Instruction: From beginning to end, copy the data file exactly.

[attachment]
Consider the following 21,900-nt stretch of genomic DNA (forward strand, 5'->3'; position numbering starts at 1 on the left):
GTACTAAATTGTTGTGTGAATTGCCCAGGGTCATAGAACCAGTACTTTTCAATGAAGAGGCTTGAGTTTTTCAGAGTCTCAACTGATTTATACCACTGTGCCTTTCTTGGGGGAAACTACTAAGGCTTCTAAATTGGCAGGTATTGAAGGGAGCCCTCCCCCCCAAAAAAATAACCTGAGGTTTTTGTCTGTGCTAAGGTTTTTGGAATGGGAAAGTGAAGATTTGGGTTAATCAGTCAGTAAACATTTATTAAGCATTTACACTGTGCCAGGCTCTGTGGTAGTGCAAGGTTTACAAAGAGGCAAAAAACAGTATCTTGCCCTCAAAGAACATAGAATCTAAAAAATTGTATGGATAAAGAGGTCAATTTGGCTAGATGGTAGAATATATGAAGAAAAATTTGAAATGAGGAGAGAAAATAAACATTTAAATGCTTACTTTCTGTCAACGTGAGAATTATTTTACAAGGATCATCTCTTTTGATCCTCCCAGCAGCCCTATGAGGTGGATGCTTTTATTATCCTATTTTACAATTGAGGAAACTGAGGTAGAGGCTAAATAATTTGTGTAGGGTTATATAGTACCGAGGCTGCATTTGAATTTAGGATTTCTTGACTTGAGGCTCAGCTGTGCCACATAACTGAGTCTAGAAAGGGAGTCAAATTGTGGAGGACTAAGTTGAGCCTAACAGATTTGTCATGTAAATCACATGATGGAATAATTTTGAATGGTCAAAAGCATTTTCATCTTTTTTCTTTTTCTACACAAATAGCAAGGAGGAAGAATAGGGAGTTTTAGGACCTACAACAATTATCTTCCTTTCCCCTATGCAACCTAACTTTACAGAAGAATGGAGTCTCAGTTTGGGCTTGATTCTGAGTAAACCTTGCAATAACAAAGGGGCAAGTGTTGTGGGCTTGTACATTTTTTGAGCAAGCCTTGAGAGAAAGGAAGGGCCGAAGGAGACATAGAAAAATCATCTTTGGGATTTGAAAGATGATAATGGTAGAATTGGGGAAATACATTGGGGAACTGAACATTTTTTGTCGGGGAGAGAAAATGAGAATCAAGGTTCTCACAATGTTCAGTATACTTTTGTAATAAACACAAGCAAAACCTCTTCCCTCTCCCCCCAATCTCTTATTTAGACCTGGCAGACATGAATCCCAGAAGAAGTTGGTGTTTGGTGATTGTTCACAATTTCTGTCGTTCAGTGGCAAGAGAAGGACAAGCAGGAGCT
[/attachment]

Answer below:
Consider the following 21,900-nt stretch of genomic DNA (forward strand, 5'->3'; position numbering starts at 1 on the left):
GTACTAAATTGTTGTGTGAATTGCCCAGGGTCATAGAACCAGTACTTTTCAATGAAGAGGCTTGAGTTTTTCAGAGTCTCAACTGATTTATACCACTGTGCCTTTCTTGGGGGAAACTACTAAGGCTTCTAAATTGGCAGGTATTGAAGGGAGCCCTCCCCCCCAAAAAAATAACCTGAGGTTTTTGTCTGTGCTAAGGTTTTTGGAATGGGAAAGTGAAGATTTGGGTTAATCAGTCAGTAAACATTTATTAAGCATTTACACTGTGCCAGGCTCTGTGGTAGTGCAAGGTTTACAAAGAGGCAAAAAACAGTATCTTGCCCTCAAAGAACATAGAATCTAAAAAATTGTATGGATAAAGAGGTCAATTTGGCTAGATGGTAGAATATATGAAGAAAAATTTGAAATGAGGAGAGAAAATAAACATTTAAATGCTTACTTTCTGTCAACGTGAGAATTATTTTACAAGGATCATCTCTTTTGATCCTCCCAGCAGCCCTATGAGGTGGATGCTTTTATTATCCTATTTTACAATTGAGGAAACTGAGGTAGAGGCTAAATAATTTGTGTAGGGTTATATAGTACCGAGGCTGCATTTGAATTTAGGATTTCTTGACTTGAGGCTCAGCTGTGCCACATAACTGAGTCTAGAAAGGGAGTCAAATTGTGGAGGACTAAGTTGAGCCTAACAGATTTGTCATGTAAATCACATGATGGAATAATTTTGAATGGTCAAAAGCATTTTCATCTTTTTTCTTTTTCTACACAAATAGCAAGGAGGAAGAATAGGGAGTTTTAGGACCTACAACAATTATCTTCCTTTCCCCTATGCAACCTAACTTTACAGAAGAATGGAGTCTCAGTTTGGGCTTGATTCTGAGTAAACCTTGCAATAACAAAGGGGCAAGTGTTGTGGGCTTGTACATTTTTTGAGCAAGCCTTGAGAGAAAGGAAGGGCCGAAGGAGACATAGAAAAATCATCTTTGGGATTTGAAAGATGATAATGGTAGAATTGGGGAAATACATTGGGGAACTGAACATTTTTTGTCGGGGAGAGAAAATGAGAATCAAGGTTCTCACAATGTTCAGTATACTTTTGTAATAAACACAAGCAAAACCTCTTCCCTCTCCCCCCAATCTCTTATTTAGACCTGGCAGACATGAATCCCAGAAGAAGTTGGTGTTTGGTGATTGTTCACAATTTCTGTCGTTCAGTGGCAAGAGAAGGACAAGCAGGAGCT